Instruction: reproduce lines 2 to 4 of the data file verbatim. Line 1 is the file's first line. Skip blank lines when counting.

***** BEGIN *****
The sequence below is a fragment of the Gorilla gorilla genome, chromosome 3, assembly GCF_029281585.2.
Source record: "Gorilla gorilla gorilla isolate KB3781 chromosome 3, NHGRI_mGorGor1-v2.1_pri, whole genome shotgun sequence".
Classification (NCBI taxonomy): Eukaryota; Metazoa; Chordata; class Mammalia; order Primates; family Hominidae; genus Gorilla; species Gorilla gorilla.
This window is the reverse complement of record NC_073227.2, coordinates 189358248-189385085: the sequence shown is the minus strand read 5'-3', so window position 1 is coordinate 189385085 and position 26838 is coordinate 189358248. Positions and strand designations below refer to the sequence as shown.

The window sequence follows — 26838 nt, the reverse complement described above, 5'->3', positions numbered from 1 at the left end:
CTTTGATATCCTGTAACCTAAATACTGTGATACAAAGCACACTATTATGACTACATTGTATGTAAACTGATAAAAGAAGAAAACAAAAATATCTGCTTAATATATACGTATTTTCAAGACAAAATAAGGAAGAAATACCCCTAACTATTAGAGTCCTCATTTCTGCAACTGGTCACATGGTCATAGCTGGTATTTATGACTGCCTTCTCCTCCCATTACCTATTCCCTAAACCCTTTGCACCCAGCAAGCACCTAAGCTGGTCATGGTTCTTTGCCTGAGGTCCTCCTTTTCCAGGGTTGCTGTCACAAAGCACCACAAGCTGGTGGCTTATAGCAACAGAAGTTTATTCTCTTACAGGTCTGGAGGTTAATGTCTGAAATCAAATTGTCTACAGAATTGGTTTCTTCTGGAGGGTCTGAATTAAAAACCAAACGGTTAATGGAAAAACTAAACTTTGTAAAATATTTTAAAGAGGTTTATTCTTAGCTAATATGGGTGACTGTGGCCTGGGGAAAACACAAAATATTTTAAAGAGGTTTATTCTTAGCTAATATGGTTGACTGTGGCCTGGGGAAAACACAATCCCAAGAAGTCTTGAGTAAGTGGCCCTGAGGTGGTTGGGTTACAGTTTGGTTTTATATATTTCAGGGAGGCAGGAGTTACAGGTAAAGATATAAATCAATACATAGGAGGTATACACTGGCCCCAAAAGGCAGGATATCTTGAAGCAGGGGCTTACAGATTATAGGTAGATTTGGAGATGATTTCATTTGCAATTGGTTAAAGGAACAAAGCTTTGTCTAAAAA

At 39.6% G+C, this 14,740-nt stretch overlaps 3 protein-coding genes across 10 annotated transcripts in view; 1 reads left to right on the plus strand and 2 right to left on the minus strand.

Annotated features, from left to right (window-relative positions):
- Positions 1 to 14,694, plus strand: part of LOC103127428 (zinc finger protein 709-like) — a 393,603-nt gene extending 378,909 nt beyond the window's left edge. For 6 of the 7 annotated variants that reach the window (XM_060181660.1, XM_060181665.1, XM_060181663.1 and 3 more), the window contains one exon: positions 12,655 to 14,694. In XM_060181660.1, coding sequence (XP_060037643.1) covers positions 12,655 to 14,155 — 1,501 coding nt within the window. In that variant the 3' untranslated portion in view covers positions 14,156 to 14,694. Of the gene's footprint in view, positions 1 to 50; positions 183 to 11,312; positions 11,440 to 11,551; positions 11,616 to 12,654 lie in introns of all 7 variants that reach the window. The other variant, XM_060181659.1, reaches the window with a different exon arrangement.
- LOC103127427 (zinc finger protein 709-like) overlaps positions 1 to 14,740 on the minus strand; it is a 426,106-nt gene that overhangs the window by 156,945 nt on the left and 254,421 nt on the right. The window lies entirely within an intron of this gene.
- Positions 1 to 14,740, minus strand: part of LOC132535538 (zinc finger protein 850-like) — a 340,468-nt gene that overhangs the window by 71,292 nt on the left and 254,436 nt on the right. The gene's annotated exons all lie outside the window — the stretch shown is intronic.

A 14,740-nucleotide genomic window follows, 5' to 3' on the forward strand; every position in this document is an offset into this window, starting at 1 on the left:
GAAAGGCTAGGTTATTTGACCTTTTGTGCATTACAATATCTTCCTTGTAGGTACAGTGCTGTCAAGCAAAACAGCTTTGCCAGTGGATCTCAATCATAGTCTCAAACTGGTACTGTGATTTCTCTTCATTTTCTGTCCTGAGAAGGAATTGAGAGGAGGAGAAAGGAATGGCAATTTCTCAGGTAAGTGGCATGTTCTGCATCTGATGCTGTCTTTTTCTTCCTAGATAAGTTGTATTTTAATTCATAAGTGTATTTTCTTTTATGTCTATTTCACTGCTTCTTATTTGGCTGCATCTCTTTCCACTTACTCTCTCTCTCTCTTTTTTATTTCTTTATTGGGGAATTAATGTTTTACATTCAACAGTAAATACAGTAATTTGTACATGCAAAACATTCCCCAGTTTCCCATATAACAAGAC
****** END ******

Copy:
Source record: "Gorilla gorilla gorilla isolate KB3781 chromosome 3, NHGRI_mGorGor1-v2.1_pri, whole genome shotgun sequence".
Classification (NCBI taxonomy): Eukaryota; Metazoa; Chordata; class Mammalia; order Primates; family Hominidae; genus Gorilla; species Gorilla gorilla.
This window is the reverse complement of record NC_073227.2, coordinates 189358248-189385085: the sequence shown is the minus strand read 5'-3', so window position 1 is coordinate 189385085 and position 26838 is coordinate 189358248. Positions and strand designations below refer to the sequence as shown.